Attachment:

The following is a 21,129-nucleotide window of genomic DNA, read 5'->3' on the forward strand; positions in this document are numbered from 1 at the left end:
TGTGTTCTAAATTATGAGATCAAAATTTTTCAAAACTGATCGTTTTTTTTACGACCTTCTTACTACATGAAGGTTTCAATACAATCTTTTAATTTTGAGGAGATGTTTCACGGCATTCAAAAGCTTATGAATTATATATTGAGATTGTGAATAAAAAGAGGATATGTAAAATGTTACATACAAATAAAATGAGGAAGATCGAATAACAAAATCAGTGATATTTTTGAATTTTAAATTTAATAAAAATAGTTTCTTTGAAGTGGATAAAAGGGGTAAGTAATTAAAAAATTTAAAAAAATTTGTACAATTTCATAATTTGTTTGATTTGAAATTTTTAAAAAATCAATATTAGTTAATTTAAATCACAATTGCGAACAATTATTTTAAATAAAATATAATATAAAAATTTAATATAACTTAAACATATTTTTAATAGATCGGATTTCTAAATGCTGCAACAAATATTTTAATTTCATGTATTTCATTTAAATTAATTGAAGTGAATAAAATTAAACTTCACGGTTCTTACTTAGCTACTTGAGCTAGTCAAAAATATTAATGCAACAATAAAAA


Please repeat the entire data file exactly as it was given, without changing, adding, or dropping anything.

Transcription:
The following is a 21,129-nucleotide window of genomic DNA, read 5'->3' on the forward strand; positions in this document are numbered from 1 at the left end:
TGTGTTCTAAATTATGAGATCAAAATTTTTCAAAACTGATCGTTTTTTTTACGACCTTCTTACTACATGAAGGTTTCAATACAATCTTTTAATTTTGAGGAGATGTTTCACGGCATTCAAAAGCTTATGAATTATATATTGAGATTGTGAATAAAAAGAGGATATGTAAAATGTTACATACAAATAAAATGAGGAAGATCGAATAACAAAATCAGTGATATTTTTGAATTTTAAATTTAATAAAAATAGTTTCTTTGAAGTGGATAAAAGGGGTAAGTAATTAAAAAATTTAAAAAAATTTGTACAATTTCATAATTTGTTTGATTTGAAATTTTTAAAAAATCAATATTAGTTAATTTAAATCACAATTGCGAACAATTATTTTAAATAAAATATAATATAAAAATTTAATATAACTTAAACATATTTTTAATAGATCGGATTTCTAAATGCTGCAACAAATATTTTAATTTCATGTATTTCATTTAAATTAATTGAAGTGAATAAAATTAAACTTCACGGTTCTTACTTAGCTACTTGAGCTAGTCAAAAATATTAATGCAACAATAAAAA